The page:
On 21 March 2011 20:30, IVP <joecolquittspamspam_OUTclear.net.nz> wrote:
{Quote hidden}

>

2011\03\21@070615 by IVP

face picon face
> http://www.electro-tech-online.com/attachments/microcontrollers/32974d1251452611-digital-control-voltage-using-lm317-adjusting-regulator-output-digitally.gif

Thanks. I also Googled. Didn't find much apart from your link and

http://www.electro-tech-online.com/attachments/electronic-projects-design-ideas-reviews/18890d1209004583-lm317-control-pic-mcu-lm317.png

Will have to try them and see

Joe

2011\03\21@092028 by RussellMc

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>> http://www.electro-tech-online.com/attachments/microcontrollers/32974d1251452611-digital-control-voltage-using-lm317-adjusting-regulator-output-digitally.gif

This circuit is flawed.
It is semi oen loop.
It relies on the FET having an approximately constant Vturnon, so that
Vout = 1.25 + 2 x Vturnon + Vadc.
Minimum voltage is limited to 2 x Vturnon + 1.25.
Vtturnon (aka ~= Vth)(as at 10 mA) will vary between FETs and more.

> http://www.electro-tech-online.com/attachments/electronic-projects-design-ideas-reviews/18890d1209004583-lm317-control-pic-mcu-lm317.png

Looks entirely workable - essentially what I described. Some playing
will be needed. eg may oscillate as is. Adding a transistor output
driver will allow Vins > opamp Vdd max if desired.

Drive something like circuit 2 with the ADC or equivalent and 'you
have a ball game".
Circuit 2 Voutmax is limited by the op amp's Vmaxout but if you
operate the opamp Vdd supply from LM317 Vin you get almost max
possible swing as O amp max output needs only be
Vin - 1v* - 1.25V **  or 2.25V or more below Vin. Check Max Vdd wrt
out  of opamp used.


2011\03\21@110229 by Harold Hallikainen

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An LM317 is just a 1.2V regulator. The output is always 1.2V above the
adjust pin (as long as we're in regulation). So, you can drive the adjust
pin with a voltage source that is 1.2V below the output voltage you want.

Another interesting adjustable regulator is the LT3080 (
http://www.linear.com/product/LT3080 ). It uses a reference current source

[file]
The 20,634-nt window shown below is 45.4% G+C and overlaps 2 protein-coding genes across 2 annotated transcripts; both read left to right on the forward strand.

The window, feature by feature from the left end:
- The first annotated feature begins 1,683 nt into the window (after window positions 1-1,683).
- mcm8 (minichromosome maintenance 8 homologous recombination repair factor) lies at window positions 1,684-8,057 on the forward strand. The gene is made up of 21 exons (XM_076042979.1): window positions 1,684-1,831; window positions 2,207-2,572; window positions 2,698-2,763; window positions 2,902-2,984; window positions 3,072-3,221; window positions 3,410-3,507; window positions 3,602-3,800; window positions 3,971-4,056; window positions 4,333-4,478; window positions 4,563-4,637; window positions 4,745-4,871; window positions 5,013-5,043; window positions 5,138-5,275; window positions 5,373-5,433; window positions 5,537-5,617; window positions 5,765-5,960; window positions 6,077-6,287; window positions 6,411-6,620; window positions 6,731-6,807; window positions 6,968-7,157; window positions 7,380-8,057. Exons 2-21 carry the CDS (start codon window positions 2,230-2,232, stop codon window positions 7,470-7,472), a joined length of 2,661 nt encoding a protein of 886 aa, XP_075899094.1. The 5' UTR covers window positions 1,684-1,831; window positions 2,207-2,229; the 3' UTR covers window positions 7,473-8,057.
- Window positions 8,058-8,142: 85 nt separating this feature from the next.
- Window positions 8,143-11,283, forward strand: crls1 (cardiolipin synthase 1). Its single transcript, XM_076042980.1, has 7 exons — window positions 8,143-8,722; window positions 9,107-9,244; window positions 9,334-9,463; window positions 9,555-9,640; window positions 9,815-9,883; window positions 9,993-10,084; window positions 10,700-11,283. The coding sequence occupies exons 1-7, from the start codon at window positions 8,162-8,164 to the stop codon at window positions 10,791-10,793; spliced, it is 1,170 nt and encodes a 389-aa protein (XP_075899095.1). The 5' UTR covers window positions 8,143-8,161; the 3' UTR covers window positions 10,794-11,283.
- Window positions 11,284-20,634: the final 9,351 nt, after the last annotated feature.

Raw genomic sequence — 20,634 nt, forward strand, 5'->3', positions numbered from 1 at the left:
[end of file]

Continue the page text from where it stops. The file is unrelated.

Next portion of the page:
instead of a reference voltage source. The voltage that is compared with
the output to set the regulated voltage is developed across a "set"
resistor with the internally generated reference current. This is
typically used as a fixed regulator with a set resistor. It can be an
adjustable regulator (down to 0V) with a pot for the set resistor. It can
be a programmable voltage regulator by driving the SET pin with the
desired voltage. The output voltage will be the same voltage, but with
higher current capability.

Harold



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2011\03\21@125009 by Dwayne Reid

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At 01:30 AM 3/21/2011, IVP wrote:
>Hi all,
>
>could I have suggestions for controlling an LM317 please
>
>IF I'm right assuming that ADJ can't be directly voltage-controlled
>(correct me if I'm wrong)

Sure it can.  You just have to use a stiff output on your voltage source such as an op-amp.

You can think of a LM317 as a beefy power transistor with an accurate 1.25V offset between the ADJ pin and the output.  You need the stiff output just to control the bias current coming out of the pin.  Doesn't need to handle much current (hundreds of uA, IIRC) - just needs to be stiff.

My early gell-cell battery chargers dating back from the late '80s uses LM317 regulators as pass devices in exactly that configuration.  Some of those are still in use to this day.

dwayne

-- Dwayne Reid   <@spam@dwaynerKILLspamspamplanet.eon.net>
Trinity Electronics Systems Ltd    Edmonton, AB, CANADA
(780) 489-3199 voice          (780) 487-6397 fax
http://www.trinity-electronics.com
Custom Electronics Design and Manufacturing

2011\03\21@135356 by Marcel Duchamp

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On 3/21/2011 9:50 AM, Dwayne Reid wrote:
{Quote hidden}

One thing to keep in mind about the LM317 is the minimum load current needed to keep it happy.  It regulates well with 10mA or more load current and this is typically supplied with the resistor between the output and the adjust pin.  But it doesn't have to flow through the adjust network.  The minimum load current can be supplied through a resistor or some other current sink.

The adjust pin needs around 50uA of bias current, check your datasheet.   This is the current your control circuit needs to supply

2011\03\21@180627 by IVP

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part 1 1413 bytes content-type:text/plain; charset="iso-8859-1" (decoded quoted-printable)

>> .....-control-pic-mcu-lm317.png
>
> Looks entirely workable - essentially what I described. Some playing
> will be needed. eg may oscillate as is. Adding a transistor output
> driver will allow Vins > opamp Vdd max if desired.

That would have been something like my original plan. A DC amp to
drive ADJ. As I'm busy with other parts of the project I thought to
ask here and get some suggestions first

> 3. For interest, why are there two identical but parallel HV PWM
> channels?
>
> 7. Telling us what you are actually trying to do may result in (even) > better answers ;-)
>

It's a modification to a confidential product belonging to someone else,
so I can't divulge too much